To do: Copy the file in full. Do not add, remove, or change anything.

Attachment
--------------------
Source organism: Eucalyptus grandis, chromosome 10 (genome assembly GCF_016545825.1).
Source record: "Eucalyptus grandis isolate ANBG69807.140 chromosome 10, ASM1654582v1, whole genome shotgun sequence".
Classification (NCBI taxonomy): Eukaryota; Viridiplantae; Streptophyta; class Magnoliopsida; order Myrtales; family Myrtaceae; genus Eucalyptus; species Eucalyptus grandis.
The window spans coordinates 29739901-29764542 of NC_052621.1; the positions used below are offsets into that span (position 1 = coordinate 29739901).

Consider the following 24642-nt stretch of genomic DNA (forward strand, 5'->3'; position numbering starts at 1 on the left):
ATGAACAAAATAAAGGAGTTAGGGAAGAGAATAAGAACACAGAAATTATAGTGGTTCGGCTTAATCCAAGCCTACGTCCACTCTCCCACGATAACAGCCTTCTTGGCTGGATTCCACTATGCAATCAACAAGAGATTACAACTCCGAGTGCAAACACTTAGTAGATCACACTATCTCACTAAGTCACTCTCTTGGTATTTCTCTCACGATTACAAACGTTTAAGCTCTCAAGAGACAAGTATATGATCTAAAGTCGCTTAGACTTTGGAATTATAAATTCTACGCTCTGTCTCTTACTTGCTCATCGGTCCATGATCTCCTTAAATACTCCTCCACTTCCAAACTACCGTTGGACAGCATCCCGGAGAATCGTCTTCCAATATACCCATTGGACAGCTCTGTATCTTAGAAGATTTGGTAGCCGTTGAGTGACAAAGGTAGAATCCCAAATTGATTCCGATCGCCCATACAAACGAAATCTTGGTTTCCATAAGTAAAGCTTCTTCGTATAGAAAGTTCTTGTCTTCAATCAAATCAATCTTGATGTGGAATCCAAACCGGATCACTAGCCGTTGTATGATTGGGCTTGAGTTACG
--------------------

Source organism: Eucalyptus grandis, chromosome 10 (genome assembly GCF_016545825.1).
Source record: "Eucalyptus grandis isolate ANBG69807.140 chromosome 10, ASM1654582v1, whole genome shotgun sequence".
Classification (NCBI taxonomy): Eukaryota; Viridiplantae; Streptophyta; class Magnoliopsida; order Myrtales; family Myrtaceae; genus Eucalyptus; species Eucalyptus grandis.
The window spans coordinates 29739901-29764542 of NC_052621.1; the positions used below are offsets into that span (position 1 = coordinate 29739901).

Consider the following 24642-nt stretch of genomic DNA (forward strand, 5'->3'; position numbering starts at 1 on the left):
ATGAACAAAATAAAGGAGTTAGGGAAGAGAATAAGAACACAGAAATTATAGTGGTTCGGCTTAATCCAAGCCTACGTCCACTCTCCCACGATAACAGCCTTCTTGGCTGGATTCCACTATGCAATCAACAAGAGATTACAACTCCGAGTGCAAACACTTAGTAGATCACACTATCTCACTAAGTCACTCTCTTGGTATTTCTCTCACGATTACAAACGTTTAAGCTCTCAAGAGACAAGTATATGATCTAAAGTCGCTTAGACTTTGGAATTATAAATTCTACGCTCTGTCTCTTACTTGCTCATCGGTCCATGATCTCCTTAAATACTCCTCCACTTCCAAACTACCGTTGGACAGCATCCCGGAGAATCGTCTTCCAATATACCCATTGGACAGCTCTGTATCTTAGAAGATTTGGTAGCCGTTGAGTGACAAAGGTAGAATCCCAAATTGATTCCGATCGCCCATACAAACGAAATCTTGGTTTCCATAAGTAAAGCTTCTTCGTATAGAAAGTTCTTGTCTTCAATCAAATCAATCTTGATGTGGAATCCAAACCGGATCACTAGCCGTTGTATGATTGGGCTTGAGTTACG